It almost sounds like a recipe for disaster when seen like that but it’s not. It’s clearly intentional. Whilst heading a team attempting to sell an IT system that allows holographic interfacing to the King of Saudi Arabia, Alan’s life is as close to a hologram as a living person could be. He interacts with the people around him but, even as part of the team he’s with, as Facilitator for that team, his role is a little less than necessary. All Alan’s action is in the past. Alan used to be somebody. And here’s the lesson of the piece: Corporate America sold itself off cheap. When they were the major player in the world everyone came to them chasing the money. But the world’s a different place now. Globalised, outsourced, virtual. Does it even exist as a tangible thing anymore? Every day we’re interacting with people who aren’t really there. The rest of the world is cheaper and it’s America doing the chasing.
The prose is really quite sparse which lends itself to Alan’s situation perfectly, and the symbolism feels astute and – importantly – not overdone.
The rub of it, for me is that there were a couple of points where I felt lifted out of the story. Both of these instances were Alan’s interaction with women. It wasn’t Alan’s responses to them that stalled me but their responses to him. I found myself thinking, hmmm, really? At those points it felt more to me like Eggers needed those responses more than the story did.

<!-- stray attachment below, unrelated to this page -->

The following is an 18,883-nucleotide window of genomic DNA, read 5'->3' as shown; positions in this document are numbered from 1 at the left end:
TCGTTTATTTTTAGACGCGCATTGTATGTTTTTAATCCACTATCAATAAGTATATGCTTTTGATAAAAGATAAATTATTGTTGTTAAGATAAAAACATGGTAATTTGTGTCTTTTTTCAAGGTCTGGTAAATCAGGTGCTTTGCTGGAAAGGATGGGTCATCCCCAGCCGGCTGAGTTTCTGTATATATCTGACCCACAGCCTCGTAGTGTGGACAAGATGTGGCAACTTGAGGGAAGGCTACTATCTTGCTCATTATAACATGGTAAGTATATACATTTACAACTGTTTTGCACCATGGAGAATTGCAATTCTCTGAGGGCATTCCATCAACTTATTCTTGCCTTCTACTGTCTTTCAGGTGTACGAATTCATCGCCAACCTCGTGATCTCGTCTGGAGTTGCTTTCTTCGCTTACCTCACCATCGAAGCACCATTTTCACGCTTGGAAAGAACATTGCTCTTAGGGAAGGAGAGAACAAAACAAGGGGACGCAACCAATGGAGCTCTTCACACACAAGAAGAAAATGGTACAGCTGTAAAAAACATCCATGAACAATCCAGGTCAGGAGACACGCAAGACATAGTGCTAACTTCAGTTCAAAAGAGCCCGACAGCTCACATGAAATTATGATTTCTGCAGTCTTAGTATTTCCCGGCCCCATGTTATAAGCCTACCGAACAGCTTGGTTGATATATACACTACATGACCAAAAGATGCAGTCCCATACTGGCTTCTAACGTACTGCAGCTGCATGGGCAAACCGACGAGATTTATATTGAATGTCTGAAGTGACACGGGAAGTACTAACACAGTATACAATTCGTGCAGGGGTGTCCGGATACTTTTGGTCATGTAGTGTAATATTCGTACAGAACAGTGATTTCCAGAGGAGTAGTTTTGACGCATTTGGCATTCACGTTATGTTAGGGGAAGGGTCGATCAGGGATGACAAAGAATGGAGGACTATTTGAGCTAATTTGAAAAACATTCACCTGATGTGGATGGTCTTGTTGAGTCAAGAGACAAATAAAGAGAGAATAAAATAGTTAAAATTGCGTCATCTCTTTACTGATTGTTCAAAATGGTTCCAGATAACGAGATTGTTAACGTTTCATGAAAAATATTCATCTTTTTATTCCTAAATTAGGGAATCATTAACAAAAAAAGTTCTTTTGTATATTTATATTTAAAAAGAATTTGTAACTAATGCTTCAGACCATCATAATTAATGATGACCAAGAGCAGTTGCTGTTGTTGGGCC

Don’t let that be enough to put you off though. It’s worth the time.
Childhood is a branch line: stations of obliviousness connected by stretches of ever-curving track ahead that disappears into dark tunnels of ignorance. Scary tunnels, until you’ve been through them a few times. There can’t be a single person alive who doesn’t have a memory of a moment when they defiantly claimed they knew or understood something they didn’t. Nobody likes to be found wanting, even a child. The awkwardness is all there. The not-belonging and the desperately wanting to, and of course the not realising that you already do belong, in a wider sense.
It’s really quite a brilliant book. It’s not about plot twists, although with a title like Spies you’d be disappointed if there weren’t at least one or two. In fact the plot proceeds in a very pleasing way, the reader more-or-less aware of what’s likely to be happening and awaiting the proof positive. But that’s exactly the point. We apply our adult eyes along with the protagonist, looking back from a position of worldliness and assessing his obliviousness – his knowing and yet not knowing – and connecting with our own.
The relationship between the young Stephen and Keith, as seen through Stephen’s eyes is pitch-perfect. The finding of place in a social structure, the looming presence of adults outside direct family, even the humour in those childish slips, misunderstandings and fudged connotations inject pathos without sentimentality. If you haven’t read Spies yet you really should make the time. You won’t regret it.